Will: So, I guess that makes a lot of sense now that you wanted to talk about alcoholism and/or excess alcohol consumption and how it affects a dog. Because you’re talking about, you know, human behavior and how that’s influencing the dog or if there’s something going on in your life and that could relate to the behavior problems for the dog. So, what is it about alcohol consumption specifically that made you want to bring that up as an important topic for people to be aware of?
Cheri: Yeah. When it gets close to the holiday season is when it becomes more at the forefront of my brain because this is when a lot of accidents happen. And statistically, at least in the United States, there are a tremendous number of bites over the holiday season because people are bringing guests in and out. And even with all the stuff we’re going through, people will still be getting together, and they will be probably drinking and celebrating more than usual. So, I’m referring to excessive alcohol consumption, not just an occasional glass of wine here and there. But what happens is that we have to first look at why we drink, and I have wine, so this is not a judgment against anybody. But it’s we drink because we want to alter our state of mind, right? I mean, that’s the honest reason that we drink. If we really stop and think about it, is we drink to relax, we drink to celebrate. And it’s always alcohol, there’s no doubt about it scientifically that alcohol does change your state of mind. If it’s done excessively, of course, it changes even our ability to coordinate our own bodies. It affects our brain, it affects our judgment, we end up having a lot of times a lack of judgment.
And so when this first…it was something that I really wanted to address in my own career, was several years ago when I had clients that were very well off, they love to entertain. This was a doctor and his wife, and his wife was an incredible cook. So, they entertained a lot, but a lot meant, like, every Friday night, not like every night of the week, but most people even if they entertain, they entertain one day a week, maybe. So, what they were doing was they had a dog that was very uncomfortable with other people. He had several bites on his record, or at least in his history that weren’t reported, but they were in his history. And when he was up here with me, he was perfect. No dog reactivity, no reactivity with humans, nothing flawless because up here he was structured, disciplined, everything. He knew his place and he was very happy up here.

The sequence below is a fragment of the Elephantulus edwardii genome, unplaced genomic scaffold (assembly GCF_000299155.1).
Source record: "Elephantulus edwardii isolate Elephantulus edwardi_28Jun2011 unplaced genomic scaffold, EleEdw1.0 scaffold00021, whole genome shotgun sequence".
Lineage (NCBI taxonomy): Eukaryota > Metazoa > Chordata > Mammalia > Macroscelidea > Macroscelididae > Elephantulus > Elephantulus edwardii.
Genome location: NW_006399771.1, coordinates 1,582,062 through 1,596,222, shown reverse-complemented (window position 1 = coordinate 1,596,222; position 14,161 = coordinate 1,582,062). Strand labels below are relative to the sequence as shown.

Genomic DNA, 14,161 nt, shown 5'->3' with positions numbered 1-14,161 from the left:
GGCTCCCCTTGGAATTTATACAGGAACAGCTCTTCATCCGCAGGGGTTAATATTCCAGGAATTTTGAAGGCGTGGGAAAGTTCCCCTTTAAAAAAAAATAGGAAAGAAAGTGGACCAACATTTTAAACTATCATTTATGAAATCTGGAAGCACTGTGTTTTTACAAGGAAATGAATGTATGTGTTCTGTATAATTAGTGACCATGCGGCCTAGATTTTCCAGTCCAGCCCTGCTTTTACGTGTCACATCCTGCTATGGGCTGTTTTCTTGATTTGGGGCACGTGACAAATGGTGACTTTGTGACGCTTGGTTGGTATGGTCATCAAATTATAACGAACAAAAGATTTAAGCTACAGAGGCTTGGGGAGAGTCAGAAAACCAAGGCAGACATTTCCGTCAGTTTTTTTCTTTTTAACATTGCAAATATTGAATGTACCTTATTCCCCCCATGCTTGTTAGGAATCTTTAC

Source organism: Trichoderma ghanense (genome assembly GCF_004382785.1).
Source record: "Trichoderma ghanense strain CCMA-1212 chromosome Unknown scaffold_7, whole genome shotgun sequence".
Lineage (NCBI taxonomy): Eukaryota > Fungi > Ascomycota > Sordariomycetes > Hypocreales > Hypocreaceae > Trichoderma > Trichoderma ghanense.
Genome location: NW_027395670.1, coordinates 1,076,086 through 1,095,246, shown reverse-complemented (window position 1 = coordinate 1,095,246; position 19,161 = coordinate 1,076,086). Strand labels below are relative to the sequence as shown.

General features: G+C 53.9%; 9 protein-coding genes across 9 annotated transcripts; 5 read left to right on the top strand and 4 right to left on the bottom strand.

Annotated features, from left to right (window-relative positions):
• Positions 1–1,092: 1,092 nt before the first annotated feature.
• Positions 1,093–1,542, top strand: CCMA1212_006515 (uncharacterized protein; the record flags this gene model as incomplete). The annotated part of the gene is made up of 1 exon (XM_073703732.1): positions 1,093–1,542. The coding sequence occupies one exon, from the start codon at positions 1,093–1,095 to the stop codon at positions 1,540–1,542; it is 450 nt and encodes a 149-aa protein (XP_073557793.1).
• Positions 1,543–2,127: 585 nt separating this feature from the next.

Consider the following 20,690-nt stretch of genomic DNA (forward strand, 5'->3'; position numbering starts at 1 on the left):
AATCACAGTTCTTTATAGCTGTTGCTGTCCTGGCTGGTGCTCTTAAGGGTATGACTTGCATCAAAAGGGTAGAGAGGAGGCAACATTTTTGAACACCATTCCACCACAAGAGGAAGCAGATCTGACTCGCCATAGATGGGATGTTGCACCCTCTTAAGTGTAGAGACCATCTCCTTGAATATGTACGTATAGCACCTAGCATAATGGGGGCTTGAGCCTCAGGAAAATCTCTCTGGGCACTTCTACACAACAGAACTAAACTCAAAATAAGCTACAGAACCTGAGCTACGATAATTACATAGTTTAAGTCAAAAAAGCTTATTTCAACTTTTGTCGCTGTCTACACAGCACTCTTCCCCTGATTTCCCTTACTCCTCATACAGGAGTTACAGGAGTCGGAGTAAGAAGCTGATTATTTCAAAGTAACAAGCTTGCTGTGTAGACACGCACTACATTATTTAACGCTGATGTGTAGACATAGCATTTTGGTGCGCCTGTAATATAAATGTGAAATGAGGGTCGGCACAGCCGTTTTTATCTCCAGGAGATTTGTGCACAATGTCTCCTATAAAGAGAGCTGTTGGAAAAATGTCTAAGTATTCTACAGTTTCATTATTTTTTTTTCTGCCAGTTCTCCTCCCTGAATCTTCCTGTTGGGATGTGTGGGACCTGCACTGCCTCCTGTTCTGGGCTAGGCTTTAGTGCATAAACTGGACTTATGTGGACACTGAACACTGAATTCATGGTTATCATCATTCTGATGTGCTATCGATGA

When he got back with them, he was a nightmare. They couldn’t walk him, they had people over. What they were doing was, in my opinion, they had a romantic notion of how cool it would be to have to be serving dinner, your guests are there, everyone has a glass of wine, you’re serving this delicious meal, and your dog is meandering through the crowd, getting affection from everyone. But it’s just not going to play out like that with this particular dog. He was uncomfortable with people. So, what I tried to explain to them is, let’s look at it from this perspective, what do you have to gain by keeping your dog out in that situation when you’re distracted because you’re cooking or you’re getting to know your friends better? You’re drinking, so are your friends, so your judgment is impaired. Yes, you’ve told your friends, “Please don’t go over and pat him,” but they’re drinking. They forget, you know, or it’s like, “Well, dogs love me.”
And then what would happen over and over, this was not once or twice but multiple times, where they would go over and lean over the dog, and the dog is already stressed. And in a couple of cases, the dog rared up and bit them. He’s just a small little Aussie, mini Aussie. But nonetheless, it was dangerous, he broke skin and people were upset. So, what my whole goal is, is not to tell people don’t drink during the holidays, but my feeling is manage risk appropriately. If your dog is uncomfortable in that environment, dogs don’t like social pressure. I don’t like social pressure. I was very shy when I was a kid, I didn’t like it if somebody came up to me and just insisted on being my friend. Came to a party or a dance when I was young and wanted to dance and I didn’t want to dance, but I wanted to be there but I didn’t want social pressure on me. Dogs don’t like that, they don’t like being negotiated with for affection.
“Well, come here your baby, let’s…” You know, “Dogs love me,” and that whole thing that they go into. So, my feeling was, put the dog up, put the dog in a crate in your room, because there’s nothing to be gained even if you entertain frequently, that’s only, let’s say, you do it every Friday night, your party might be from 6:00 to 10:00, that’s four hours, four times a month, that’s not a lot to ask, in my opinion. Because the risk, if it’s not managed and if it plays out badly, then you’ve got a liability, you’ve got people that are bitten, it’s just not good, and the dog is not enjoying it at the same time. So, that’s my perspective on that.